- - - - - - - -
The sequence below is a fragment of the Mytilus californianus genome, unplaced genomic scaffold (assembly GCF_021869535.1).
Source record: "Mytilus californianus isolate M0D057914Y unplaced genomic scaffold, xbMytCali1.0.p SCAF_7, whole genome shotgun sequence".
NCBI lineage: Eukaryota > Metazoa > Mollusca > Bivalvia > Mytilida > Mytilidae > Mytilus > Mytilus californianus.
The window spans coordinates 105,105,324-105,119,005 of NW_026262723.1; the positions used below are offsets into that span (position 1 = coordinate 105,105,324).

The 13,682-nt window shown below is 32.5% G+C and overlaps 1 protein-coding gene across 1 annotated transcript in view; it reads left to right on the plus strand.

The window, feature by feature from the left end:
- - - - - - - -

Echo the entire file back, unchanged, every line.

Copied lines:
The sequence below is a fragment of the Mytilus californianus genome, unplaced genomic scaffold (assembly GCF_021869535.1).
Source record: "Mytilus californianus isolate M0D057914Y unplaced genomic scaffold, xbMytCali1.0.p SCAF_7, whole genome shotgun sequence".
NCBI lineage: Eukaryota > Metazoa > Mollusca > Bivalvia > Mytilida > Mytilidae > Mytilus > Mytilus californianus.
The window spans coordinates 105,105,324-105,119,005 of NW_026262723.1; the positions used below are offsets into that span (position 1 = coordinate 105,105,324).

The 13,682-nt window shown below is 32.5% G+C and overlaps 1 protein-coding gene across 1 annotated transcript in view; it reads left to right on the plus strand.

The window, feature by feature from the left end: